Working in the remote monitoring space, I deal with compatibility questions constantly. Monitoring systems naturally evolve over time, so one of your biggest challenges is making sure all of your new gear works properly with your old gear.
One specific variation of the standard compatibility question is: "Which RTUs will work with my Solarwinds software?"
Let's do a quick review of Solarwinds (you might have arrived here with a research task and not yet be familiar), discuss what RTUs are compatible (there are many), and then talk about which RTUs rise above the rest and actually are the best choice for your monitoring system.
Although its name is often synonymous with the software it sells, "Solarwinds" is actually a network management software company founded in 1999. They create tools for managing on-premises, cloud, and hybrid IT infrastructures.
Solarwinds’ flagship product is "Orion". It's a centralized system for managing networks, applications, and infrastructure. The platform uses an agentless architecture and can be deployed on Windows and Linux servers.
Orion integrates with a wide range of 3rd party products and technologies, making it a popular choice for network management.
Critically, Orion supports the SNMP protocol, which is singularly responsible for broad RTU compatibility.
SNMP (Simple Network Management Protocol) is a standard application layer protocol for managing network devices. It's been around since the late 1980s, and it's supported by an incredible range of hardware and software products.
Solarwinds leverages SNMP to collect data from network devices like routers, switches, and firewalls, as well as from more specialized gear like RTUs.
As long as a device supports SNMP, it can be added to and monitored by Solarwinds.
As you know, "RTUs", or remote terminal units, are devices used for monitoring and controlling remote equipment. Historically
RTUs typically use SNMP (Simple Network Management Protocol) for communication, which means that they will work with just about any monitoring system that also uses SNMP.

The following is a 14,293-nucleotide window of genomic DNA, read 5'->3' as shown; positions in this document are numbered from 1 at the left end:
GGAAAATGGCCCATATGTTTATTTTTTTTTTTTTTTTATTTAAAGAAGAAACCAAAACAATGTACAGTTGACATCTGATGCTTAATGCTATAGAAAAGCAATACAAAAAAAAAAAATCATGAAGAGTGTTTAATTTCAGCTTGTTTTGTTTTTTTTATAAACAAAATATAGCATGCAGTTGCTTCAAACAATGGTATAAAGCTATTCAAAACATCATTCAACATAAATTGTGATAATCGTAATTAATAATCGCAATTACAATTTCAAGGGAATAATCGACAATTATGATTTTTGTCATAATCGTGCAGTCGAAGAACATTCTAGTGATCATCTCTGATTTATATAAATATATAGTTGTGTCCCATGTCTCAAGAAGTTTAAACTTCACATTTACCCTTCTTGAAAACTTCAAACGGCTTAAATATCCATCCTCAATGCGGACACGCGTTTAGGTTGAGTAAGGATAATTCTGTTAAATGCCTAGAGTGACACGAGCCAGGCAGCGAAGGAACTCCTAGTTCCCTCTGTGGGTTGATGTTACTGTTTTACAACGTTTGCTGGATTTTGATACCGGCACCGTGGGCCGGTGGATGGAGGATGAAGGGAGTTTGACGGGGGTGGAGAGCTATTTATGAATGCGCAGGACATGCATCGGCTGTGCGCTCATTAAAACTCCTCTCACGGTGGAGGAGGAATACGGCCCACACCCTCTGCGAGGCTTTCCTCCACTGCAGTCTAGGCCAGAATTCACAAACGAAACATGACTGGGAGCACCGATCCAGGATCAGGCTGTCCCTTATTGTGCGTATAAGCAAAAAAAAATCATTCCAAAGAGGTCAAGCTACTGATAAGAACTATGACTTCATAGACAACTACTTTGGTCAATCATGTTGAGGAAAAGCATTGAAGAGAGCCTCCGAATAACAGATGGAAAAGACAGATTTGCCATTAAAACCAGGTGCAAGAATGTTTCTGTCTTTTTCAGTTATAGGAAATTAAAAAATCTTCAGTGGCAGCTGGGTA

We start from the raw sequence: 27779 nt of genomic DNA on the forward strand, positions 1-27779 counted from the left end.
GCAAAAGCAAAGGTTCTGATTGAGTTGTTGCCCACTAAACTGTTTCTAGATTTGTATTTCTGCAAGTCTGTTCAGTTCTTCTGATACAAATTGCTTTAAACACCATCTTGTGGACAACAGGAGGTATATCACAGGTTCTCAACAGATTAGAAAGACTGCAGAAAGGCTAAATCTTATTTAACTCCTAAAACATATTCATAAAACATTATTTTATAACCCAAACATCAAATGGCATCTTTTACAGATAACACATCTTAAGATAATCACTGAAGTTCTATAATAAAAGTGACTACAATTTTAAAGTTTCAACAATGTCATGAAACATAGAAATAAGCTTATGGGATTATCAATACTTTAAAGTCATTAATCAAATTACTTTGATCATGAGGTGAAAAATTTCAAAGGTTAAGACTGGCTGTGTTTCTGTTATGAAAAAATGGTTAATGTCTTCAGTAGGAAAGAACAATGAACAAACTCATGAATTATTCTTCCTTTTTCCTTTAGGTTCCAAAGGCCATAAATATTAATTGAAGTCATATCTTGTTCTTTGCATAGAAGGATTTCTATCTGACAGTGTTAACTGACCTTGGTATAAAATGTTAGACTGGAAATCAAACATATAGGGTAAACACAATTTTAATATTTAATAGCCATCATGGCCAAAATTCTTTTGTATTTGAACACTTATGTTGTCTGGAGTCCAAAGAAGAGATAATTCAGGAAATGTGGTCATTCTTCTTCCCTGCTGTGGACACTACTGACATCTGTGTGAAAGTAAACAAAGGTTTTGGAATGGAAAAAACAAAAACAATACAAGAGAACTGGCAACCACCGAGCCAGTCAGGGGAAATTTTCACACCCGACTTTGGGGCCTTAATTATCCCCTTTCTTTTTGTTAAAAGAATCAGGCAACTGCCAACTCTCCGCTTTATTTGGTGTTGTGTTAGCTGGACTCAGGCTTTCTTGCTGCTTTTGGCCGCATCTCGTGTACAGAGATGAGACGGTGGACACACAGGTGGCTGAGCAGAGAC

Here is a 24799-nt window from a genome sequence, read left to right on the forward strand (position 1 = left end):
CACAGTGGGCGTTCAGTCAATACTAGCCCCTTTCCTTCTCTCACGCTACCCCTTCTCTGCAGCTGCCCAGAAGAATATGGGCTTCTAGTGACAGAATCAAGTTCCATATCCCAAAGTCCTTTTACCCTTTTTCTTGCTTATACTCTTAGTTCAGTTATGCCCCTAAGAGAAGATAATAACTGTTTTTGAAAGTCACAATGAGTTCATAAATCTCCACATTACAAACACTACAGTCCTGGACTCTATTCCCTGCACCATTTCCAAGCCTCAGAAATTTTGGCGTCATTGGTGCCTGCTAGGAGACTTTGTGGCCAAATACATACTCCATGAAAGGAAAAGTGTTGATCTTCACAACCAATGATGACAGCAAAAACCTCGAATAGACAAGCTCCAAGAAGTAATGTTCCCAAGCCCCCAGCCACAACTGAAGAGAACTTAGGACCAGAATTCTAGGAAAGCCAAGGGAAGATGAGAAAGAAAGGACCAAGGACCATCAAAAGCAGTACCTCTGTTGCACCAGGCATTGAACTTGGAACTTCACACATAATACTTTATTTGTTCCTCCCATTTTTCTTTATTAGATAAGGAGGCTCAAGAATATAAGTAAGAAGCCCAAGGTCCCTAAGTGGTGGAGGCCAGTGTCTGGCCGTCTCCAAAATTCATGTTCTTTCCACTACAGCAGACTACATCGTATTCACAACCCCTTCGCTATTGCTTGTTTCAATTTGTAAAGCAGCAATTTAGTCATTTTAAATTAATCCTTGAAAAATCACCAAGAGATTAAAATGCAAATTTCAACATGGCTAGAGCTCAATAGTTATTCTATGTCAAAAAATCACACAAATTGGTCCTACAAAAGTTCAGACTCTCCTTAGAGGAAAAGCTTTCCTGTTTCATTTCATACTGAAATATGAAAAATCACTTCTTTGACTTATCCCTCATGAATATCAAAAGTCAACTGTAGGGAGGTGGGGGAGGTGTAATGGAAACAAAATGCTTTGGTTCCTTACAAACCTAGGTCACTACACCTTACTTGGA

Solarwinds is no exception - any RTU that supports SNMP will work with the Solarwinds Orion Platform.
That's very straightforward answer to a potentially complicated question. In the past, achieving RTU compatibility was a complicated mess of different protocols. Often, manufacturers would invent their own protocol just to force you into their ecosystem. Think of this like the modern consumer products from Apple Computer. They're often excellent, but they staunchly resist compatibility with other devices so you keep buying from Apple.
Fortunately, the modern trend has been toward open standards like SNMP. That's been to the advantage of shoppers like you, who have much more brand choice. It has also made it easier for manufacturers to get started in the industry. Compare how (relatively!) simple it is to design and build an RTU vs. also designing and building a complex central master like Solarwinds.
With open standard protocols like SNMP, a new company can manufacture a "Solarwinds-compatible RTU" relatively quickly and easily. That gives you more options when you're planning your purchasing.
This competition among RTU manufacturers also drives up quality and drives down prices. As with any marketplace, different sellers have different approaches to price vs. quality.
Not all RTUs are created equal. Some RTUs have more features than others, and some RTUs are easier to configure and use than others. Price is also a factor when you have limited budgets (pretty much always, although RTUs are much cheaper than most other elements of a major telecom project).